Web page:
To get to the heart of what the Adana Kebap is all about, I spoke with chef-owner Mehmet Yildiz. Chef Mehmet explained that this dish is native to the city of Adana, which is in the south of Turkey.  The tradition is spicy and hearty, the Adana Kebap delivers a mix of flavors bite after bite.

The meat itself is lamb, beautiful lamb. Chef Mehmet, in the custom of Turkish cuisine, sources his lambs whole and creates the perfect grind and cut for each dish on the menu. For the Adana Kebap, he uses leg meat and fat from the lamb. He works to maintain a balance of 80% meat and 20% fat for a perfect ratio that wraps around the long, metal sword and grills to juicy perfection.

Meat grilling on a sword. Only at Aya Sofia!

Meat grilling on a sword. Only at Aya Sofia!

This dish is not for a person who prefers bland preparations, to be certain. Chef Mehmet seasons the lamb with salt, sweet paprika, and cayenne pepper. Yes, these are seasonings that you likely have in your pantry. The verve with which Chef Mehmet uses the seasonings, however, will make you think there is something super secret in the mix. The first bite bursts with flavor, and each subsequent bite builds on that first taste. The heat comes, but it is a heat that is born of deep, perfect balance; the Adana Kebap is not hot for the sake of being hot.

It’s complex. It’s spicy. Heck, IT’S MEAT ON A SWORD. That’s really all you need to know.

But there’s more.

Chef Mehmet serves the Adana Kebap with traditional accompaniments, which include a grilled banana pepper, cumin tomato sauce, yogurt sauce, sumac onion salad, grilled tomatoes, and pita. It’s a delight for the senses. I enjoy a dip-as-I-eat style so that every bite is just a little bit different from the last. To enjoy the Adana Kebap in a traditional manner, Chef Mehmet suggests drizzling each of the sauces over the grilled lamb before taking your first bite.

In addition to the grilled lamb, there is banana pepper, sumac onions, yogurt sauce, and cumin tomato sauce.

In addition to the grilled lamb, there is banana pepper, sumac onions, yogurt sauce, and cumin tomato sauce.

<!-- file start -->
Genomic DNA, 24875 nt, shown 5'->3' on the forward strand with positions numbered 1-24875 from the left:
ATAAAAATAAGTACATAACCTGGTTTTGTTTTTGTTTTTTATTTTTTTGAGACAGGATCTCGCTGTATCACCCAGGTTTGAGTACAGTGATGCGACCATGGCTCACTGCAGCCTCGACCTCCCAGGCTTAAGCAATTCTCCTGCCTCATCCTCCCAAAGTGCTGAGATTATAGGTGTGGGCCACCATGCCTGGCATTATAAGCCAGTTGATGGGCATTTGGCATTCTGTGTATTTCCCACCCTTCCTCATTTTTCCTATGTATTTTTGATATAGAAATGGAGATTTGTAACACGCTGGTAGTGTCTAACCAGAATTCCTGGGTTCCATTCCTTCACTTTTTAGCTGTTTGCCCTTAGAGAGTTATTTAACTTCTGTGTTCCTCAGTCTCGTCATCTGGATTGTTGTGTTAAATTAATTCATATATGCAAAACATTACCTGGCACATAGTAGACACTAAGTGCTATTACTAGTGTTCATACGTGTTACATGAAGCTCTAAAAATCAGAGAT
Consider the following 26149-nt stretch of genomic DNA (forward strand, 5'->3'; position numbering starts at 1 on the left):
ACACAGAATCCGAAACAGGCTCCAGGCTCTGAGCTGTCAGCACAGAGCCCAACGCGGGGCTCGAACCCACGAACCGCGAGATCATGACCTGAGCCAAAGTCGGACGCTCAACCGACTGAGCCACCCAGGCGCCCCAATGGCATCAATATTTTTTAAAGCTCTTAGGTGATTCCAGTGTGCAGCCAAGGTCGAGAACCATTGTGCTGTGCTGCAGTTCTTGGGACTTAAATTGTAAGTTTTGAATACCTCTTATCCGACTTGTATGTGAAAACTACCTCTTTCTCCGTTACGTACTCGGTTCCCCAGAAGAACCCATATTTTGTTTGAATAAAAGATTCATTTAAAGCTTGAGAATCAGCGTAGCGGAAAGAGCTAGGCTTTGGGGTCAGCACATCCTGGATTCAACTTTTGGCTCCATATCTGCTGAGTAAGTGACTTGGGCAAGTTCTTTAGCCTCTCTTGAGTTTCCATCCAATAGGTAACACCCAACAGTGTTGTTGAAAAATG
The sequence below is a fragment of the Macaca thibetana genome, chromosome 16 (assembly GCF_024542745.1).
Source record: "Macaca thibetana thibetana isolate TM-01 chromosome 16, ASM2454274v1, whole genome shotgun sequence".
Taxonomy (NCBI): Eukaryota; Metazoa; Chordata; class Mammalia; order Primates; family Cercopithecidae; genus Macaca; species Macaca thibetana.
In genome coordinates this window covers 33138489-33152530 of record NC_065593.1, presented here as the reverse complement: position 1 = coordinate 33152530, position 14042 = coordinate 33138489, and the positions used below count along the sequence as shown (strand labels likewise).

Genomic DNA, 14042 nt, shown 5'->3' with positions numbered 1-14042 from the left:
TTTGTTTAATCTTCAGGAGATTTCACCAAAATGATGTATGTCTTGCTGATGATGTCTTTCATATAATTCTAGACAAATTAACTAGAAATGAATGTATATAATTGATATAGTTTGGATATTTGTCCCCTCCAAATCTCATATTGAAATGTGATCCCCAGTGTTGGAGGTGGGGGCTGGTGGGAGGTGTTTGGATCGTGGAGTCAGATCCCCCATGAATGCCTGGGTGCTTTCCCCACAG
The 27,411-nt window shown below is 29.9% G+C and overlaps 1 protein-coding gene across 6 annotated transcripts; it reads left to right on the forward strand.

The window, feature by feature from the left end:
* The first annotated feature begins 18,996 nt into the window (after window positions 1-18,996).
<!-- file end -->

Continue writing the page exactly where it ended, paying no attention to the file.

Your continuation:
I mentioned the sumac onion salad. This is a delight that shouldn’t be overlooked. To be honest, at first I thought the onions were pickled because of their purple hue. Nothing could be further from the truth. The sumac offers light floral notes with an edge of tart reminiscent of cranberry. When it’s combined with the onion and parsley, the result is a classy, cool counterpoint to the spicy lamb.

The sumac onion salad is a perfect floral-tart counterpoint to the spicy lamb.

The sumac onion salad is a perfect floral-tart counterpoint to the spicy lamb.

The Adana Kebap serves up history and tradition on one big, beautiful plate at Aya Sofia. Whether you order this or any of the other Turkish delights on the menu, you’ll find that Chef Mehmet brings his passion for Turkish cuisine and culture alive with each and every one.

I can’t close out a post about Aya Sofia without mentioning Alicia Aboussie, Chef Mehmet’s wife,restaurant co-owner, and my dear friend. She has poured her heart and soul into the restaurant’s undeniably romantic interior, and her innate grace and charm is evident in Aya Sofia’s every detail.

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My beautiful and talented friend, Alicia Aboussie.

The next time you’re looking for a dining experience that takes you away from the usual, head to South St. Louis, settle into the lovely Aya Sofia, order your meat on a sword, and Eat It, St. Louis!

Aya Sofia
6671 Chippewa
St. Louis, MO 63109
314-645-9919
www.AyaSofiaCuisine.com

Aya Sofia on Urbanspoon

The best table in the house: We’ve all heard that movies stars, rock stars, and business moguls demand special seating when they approach the maître d in a fine restaurant. It’s a table where they can see and be seen, but discreet enough to do whatever business is at hand.

The best table in the house doesn’t apply to me. I’m neither angling to have the paparazzi snap a photo of me having dinner with Justin Timberlake and Jimmy Fallon nor brokering deals that will change the course of American commerce. I’m just a gal with a blog and column, I make reservations at good-to-great restaurants, and I’m happy wherever I’m seated.

Really, I’m there for the food.

But boy, oh boy, did I ever get a taste of the sweet life. I may be ruined for good!

My friend and colleague, Sherma Mather, was visiting St. Louis from Richmond, Virginia, and I wanted to introduce her to one of the best fine-dining experiences in St. Louis, Cielo at Four Seasons Hotel*.  Rather than call for a reservation, I facebooked** Stephen Wancha – the fab food and beverage director – to ask whether I needed a late reservation for a Wednesday night.

He facebooked me back and said that my reservation was set.

I thought to myself, “Wow, how cool is that?”  Even after all of the years I’ve known this wonderful staff, I’m honored by the way they take care of me. And let’s face facts: I was being lazy by not calling. (Yup, I own it.)